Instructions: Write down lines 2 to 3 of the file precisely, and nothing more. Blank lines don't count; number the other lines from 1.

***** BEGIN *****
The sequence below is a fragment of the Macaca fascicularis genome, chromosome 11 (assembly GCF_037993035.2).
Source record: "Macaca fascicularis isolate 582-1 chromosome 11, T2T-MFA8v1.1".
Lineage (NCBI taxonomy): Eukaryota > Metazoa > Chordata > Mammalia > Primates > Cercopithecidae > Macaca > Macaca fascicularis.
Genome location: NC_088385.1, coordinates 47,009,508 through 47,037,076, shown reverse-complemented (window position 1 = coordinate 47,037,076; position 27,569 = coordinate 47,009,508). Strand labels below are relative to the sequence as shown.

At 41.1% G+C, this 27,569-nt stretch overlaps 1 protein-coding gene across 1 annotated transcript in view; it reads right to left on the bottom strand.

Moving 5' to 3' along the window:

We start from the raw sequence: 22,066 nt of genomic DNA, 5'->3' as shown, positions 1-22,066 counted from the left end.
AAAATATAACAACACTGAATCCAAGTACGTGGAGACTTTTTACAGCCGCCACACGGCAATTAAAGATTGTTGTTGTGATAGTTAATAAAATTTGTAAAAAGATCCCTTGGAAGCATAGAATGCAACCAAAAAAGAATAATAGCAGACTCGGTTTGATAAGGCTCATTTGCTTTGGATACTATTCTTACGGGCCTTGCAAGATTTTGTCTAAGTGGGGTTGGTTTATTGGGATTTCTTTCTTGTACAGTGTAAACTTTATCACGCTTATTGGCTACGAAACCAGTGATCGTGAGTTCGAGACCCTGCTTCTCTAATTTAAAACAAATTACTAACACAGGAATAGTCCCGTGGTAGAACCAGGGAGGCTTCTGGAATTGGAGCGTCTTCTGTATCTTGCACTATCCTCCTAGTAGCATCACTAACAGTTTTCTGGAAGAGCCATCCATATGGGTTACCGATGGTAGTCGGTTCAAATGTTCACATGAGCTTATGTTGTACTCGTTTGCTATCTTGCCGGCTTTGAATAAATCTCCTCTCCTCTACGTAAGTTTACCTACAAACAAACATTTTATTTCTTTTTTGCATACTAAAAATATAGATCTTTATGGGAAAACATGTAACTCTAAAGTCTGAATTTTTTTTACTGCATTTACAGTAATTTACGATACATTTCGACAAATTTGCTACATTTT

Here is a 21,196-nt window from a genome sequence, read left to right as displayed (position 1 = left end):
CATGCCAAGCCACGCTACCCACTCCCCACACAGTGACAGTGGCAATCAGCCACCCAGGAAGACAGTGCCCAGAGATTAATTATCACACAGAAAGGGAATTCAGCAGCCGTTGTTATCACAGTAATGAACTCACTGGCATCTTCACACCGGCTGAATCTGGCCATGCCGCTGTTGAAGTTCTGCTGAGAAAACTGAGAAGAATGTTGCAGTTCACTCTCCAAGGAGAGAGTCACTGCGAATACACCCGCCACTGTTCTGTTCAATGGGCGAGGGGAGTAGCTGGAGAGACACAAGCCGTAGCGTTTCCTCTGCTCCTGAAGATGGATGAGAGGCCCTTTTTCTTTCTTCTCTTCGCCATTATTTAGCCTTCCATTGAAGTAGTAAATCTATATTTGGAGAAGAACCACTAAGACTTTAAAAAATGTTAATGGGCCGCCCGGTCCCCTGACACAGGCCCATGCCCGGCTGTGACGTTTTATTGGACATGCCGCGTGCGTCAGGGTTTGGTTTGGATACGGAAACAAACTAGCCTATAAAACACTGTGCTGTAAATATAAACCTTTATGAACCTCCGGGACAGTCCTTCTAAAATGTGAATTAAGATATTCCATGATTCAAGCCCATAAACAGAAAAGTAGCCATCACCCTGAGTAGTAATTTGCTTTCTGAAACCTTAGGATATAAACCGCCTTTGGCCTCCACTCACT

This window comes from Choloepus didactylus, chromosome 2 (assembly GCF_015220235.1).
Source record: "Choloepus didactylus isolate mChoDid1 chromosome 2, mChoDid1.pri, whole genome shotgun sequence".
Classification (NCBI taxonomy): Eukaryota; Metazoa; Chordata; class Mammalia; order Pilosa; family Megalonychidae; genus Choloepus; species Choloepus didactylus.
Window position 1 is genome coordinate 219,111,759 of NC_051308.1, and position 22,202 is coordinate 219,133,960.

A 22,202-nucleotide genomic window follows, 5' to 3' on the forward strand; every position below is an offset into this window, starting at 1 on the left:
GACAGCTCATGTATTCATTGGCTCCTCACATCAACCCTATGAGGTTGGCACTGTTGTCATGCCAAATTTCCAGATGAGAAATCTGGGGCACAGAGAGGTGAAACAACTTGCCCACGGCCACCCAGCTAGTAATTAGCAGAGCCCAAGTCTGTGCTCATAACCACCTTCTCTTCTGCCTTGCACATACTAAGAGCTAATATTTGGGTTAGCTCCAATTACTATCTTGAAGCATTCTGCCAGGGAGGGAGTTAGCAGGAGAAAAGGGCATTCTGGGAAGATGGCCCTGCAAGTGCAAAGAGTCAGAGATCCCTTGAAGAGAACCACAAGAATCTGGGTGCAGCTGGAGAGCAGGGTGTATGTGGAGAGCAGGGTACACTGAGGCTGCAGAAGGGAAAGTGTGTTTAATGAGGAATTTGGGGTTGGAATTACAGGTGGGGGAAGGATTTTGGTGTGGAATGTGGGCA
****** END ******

Source record: "Macaca fascicularis isolate 582-1 chromosome 11, T2T-MFA8v1.1".
Lineage (NCBI taxonomy): Eukaryota > Metazoa > Chordata > Mammalia > Primates > Cercopithecidae > Macaca > Macaca fascicularis.